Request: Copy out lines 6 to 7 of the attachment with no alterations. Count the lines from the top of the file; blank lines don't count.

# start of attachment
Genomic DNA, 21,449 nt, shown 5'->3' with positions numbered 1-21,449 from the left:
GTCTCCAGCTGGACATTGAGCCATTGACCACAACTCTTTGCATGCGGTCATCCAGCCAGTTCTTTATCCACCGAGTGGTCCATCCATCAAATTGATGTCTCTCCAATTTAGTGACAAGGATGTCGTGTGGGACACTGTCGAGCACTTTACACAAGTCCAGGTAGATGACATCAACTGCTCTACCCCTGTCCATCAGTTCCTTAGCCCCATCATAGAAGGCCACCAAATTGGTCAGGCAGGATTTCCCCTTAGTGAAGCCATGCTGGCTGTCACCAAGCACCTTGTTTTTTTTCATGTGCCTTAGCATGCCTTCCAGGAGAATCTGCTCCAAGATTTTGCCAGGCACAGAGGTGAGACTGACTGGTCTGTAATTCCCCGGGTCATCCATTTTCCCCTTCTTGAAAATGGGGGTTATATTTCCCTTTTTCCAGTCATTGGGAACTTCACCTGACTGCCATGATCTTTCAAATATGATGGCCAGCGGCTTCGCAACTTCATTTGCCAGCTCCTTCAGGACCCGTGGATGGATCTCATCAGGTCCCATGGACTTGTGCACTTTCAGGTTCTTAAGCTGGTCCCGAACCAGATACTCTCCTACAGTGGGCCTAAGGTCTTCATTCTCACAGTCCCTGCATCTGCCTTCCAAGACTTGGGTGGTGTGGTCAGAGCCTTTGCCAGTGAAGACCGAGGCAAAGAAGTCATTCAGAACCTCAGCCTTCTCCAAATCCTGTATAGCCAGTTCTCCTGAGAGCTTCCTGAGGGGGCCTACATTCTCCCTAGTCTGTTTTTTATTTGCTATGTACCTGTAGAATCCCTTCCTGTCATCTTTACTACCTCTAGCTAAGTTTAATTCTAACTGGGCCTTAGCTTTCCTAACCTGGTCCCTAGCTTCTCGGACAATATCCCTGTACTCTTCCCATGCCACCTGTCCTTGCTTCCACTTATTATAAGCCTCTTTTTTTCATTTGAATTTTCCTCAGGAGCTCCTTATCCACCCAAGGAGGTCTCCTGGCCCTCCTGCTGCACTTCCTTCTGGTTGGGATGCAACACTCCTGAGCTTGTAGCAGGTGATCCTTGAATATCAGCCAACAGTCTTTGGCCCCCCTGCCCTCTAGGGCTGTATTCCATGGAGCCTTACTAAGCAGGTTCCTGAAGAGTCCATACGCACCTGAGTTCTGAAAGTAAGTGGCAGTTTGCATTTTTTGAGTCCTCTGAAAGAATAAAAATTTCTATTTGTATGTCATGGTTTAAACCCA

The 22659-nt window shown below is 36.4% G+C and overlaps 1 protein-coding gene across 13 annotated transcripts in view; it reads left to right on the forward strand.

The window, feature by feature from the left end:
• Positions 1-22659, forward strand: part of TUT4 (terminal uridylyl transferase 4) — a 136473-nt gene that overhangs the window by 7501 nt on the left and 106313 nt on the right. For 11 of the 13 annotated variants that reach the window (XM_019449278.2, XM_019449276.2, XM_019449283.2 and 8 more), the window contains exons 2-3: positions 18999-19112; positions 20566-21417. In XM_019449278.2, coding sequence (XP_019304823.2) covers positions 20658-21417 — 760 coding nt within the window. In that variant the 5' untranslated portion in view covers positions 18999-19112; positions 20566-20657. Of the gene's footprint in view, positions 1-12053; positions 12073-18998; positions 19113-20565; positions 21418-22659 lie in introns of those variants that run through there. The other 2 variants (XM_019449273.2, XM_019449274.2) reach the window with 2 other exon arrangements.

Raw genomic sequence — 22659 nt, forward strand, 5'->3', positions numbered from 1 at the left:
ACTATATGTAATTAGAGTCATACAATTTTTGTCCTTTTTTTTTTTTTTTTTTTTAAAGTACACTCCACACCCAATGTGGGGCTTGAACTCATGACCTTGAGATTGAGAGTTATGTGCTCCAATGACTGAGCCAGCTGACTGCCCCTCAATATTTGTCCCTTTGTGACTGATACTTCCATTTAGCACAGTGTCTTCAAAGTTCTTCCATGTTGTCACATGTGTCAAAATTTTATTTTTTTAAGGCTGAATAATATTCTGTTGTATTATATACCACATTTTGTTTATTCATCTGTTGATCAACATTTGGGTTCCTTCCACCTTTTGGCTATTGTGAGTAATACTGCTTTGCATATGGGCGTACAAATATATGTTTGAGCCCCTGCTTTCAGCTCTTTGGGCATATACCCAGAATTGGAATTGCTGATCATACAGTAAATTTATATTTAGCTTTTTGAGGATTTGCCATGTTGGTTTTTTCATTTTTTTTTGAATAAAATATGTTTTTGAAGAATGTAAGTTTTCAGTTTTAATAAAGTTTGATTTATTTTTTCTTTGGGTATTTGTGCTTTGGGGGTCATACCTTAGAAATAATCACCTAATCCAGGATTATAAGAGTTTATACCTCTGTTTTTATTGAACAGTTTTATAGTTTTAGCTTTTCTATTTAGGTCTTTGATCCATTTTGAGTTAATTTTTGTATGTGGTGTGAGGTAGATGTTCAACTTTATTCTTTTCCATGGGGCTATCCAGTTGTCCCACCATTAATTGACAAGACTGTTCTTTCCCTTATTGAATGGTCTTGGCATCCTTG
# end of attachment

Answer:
Raw genomic sequence — 22659 nt, forward strand, 5'->3', positions numbered from 1 at the left:
ACTATATGTAATTAGAGTCATACAATTTTTGTCCTTTTTTTTTTTTTTTTTTTTAAAGTACACTCCACACCCAATGTGGGGCTTGAACTCATGACCTTGAGATTGAGAGTTATGTGCTCCAATGACTGAGCCAGCTGACTGCCCCTCAATATTTGTCCCTTTGTGACTGATACTTCCATTTAGCACAGTGTCTTCAAAGTTCTTCCATGTTGTCACATGTGTCAAAATTTTATTTTTTTAAGGCTGAATAATATTCTGTTGTATTATATACCACATTTTGTTTATTCATCTGTTGATCAACATTTGGGTTCCTTCCACCTTTTGGCTATTGTGAGTAATACTGCTTTGCATATGGGCGTACAAATATATGTTTGAGCCCCTGCTTTCAGCTCTTTGGGCATATACCCAGAATTGGAATTGCTGATCATACAGTAAATTTATATTTAGCTTTTTGAGGATTTGCCATGTTGGTTTTTTCATTTTTTTTTGAATAAAATATGTTTTTGAAGAATGTAAGTTTTCAGTTTTAATAAAGTTTGATTTATTTTTTCTTTGGGTATTTGTGCTTTGGGGGTCATACCTTAGAAATAATCACCTAATCCAGGATTATAAGAGTTTATACCTCTGTTTTTATTGAACAGTTTTATAGTTTTAGCTTTTCTATTTAGGTCTTTGATCCATTTTGAGTTAATTTTTGTATGTGGTGTGAGGTAGATGTTCAACTTTATTCTTTTCCATGGGGCTATCCAGTTGTCCCACCATTAATTGACAAGACTGTTCTTTCCCTTATTGAATGGTCTTGGCATCCTTG